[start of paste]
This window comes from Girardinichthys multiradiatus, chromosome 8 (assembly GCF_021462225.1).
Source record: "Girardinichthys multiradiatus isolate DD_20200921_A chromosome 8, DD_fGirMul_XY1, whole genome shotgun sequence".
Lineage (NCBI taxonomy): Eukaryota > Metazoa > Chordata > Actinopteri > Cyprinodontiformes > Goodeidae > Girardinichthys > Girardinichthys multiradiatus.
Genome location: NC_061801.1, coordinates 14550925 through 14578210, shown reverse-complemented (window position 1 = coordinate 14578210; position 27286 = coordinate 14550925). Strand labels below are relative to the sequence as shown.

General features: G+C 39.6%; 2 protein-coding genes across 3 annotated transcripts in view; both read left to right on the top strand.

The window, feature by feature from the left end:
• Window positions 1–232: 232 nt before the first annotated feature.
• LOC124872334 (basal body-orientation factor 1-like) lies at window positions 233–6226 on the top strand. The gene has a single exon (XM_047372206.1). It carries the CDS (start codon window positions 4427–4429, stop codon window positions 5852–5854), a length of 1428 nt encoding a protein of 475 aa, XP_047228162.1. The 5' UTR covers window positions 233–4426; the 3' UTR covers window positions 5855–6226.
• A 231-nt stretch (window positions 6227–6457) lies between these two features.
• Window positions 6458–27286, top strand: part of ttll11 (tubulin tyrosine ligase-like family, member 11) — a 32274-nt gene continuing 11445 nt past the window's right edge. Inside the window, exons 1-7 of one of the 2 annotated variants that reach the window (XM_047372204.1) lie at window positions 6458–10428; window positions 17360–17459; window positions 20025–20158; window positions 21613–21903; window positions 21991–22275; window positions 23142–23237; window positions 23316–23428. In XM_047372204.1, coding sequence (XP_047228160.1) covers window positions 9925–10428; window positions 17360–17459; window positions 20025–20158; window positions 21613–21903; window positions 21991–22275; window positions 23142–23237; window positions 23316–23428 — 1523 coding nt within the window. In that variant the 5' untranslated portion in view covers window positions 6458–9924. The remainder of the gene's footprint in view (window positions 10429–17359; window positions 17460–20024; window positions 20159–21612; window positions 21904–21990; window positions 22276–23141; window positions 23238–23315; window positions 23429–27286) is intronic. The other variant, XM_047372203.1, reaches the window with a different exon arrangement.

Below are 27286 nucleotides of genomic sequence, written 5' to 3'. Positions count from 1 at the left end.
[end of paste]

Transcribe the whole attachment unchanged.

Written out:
This window comes from Girardinichthys multiradiatus, chromosome 8 (assembly GCF_021462225.1).
Source record: "Girardinichthys multiradiatus isolate DD_20200921_A chromosome 8, DD_fGirMul_XY1, whole genome shotgun sequence".
Lineage (NCBI taxonomy): Eukaryota > Metazoa > Chordata > Actinopteri > Cyprinodontiformes > Goodeidae > Girardinichthys > Girardinichthys multiradiatus.
Genome location: NC_061801.1, coordinates 14550925 through 14578210, shown reverse-complemented (window position 1 = coordinate 14578210; position 27286 = coordinate 14550925). Strand labels below are relative to the sequence as shown.

General features: G+C 39.6%; 2 protein-coding genes across 3 annotated transcripts in view; both read left to right on the top strand.

The window, feature by feature from the left end:
• Window positions 1–232: 232 nt before the first annotated feature.
• LOC124872334 (basal body-orientation factor 1-like) lies at window positions 233–6226 on the top strand. The gene has a single exon (XM_047372206.1). It carries the CDS (start codon window positions 4427–4429, stop codon window positions 5852–5854), a length of 1428 nt encoding a protein of 475 aa, XP_047228162.1. The 5' UTR covers window positions 233–4426; the 3' UTR covers window positions 5855–6226.
• A 231-nt stretch (window positions 6227–6457) lies between these two features.
• Window positions 6458–27286, top strand: part of ttll11 (tubulin tyrosine ligase-like family, member 11) — a 32274-nt gene continuing 11445 nt past the window's right edge. Inside the window, exons 1-7 of one of the 2 annotated variants that reach the window (XM_047372204.1) lie at window positions 6458–10428; window positions 17360–17459; window positions 20025–20158; window positions 21613–21903; window positions 21991–22275; window positions 23142–23237; window positions 23316–23428. In XM_047372204.1, coding sequence (XP_047228160.1) covers window positions 9925–10428; window positions 17360–17459; window positions 20025–20158; window positions 21613–21903; window positions 21991–22275; window positions 23142–23237; window positions 23316–23428 — 1523 coding nt within the window. In that variant the 5' untranslated portion in view covers window positions 6458–9924. The remainder of the gene's footprint in view (window positions 10429–17359; window positions 17460–20024; window positions 20159–21612; window positions 21904–21990; window positions 22276–23141; window positions 23238–23315; window positions 23429–27286) is intronic. The other variant, XM_047372203.1, reaches the window with a different exon arrangement.

Below are 27286 nucleotides of genomic sequence, written 5' to 3'. Positions count from 1 at the left end.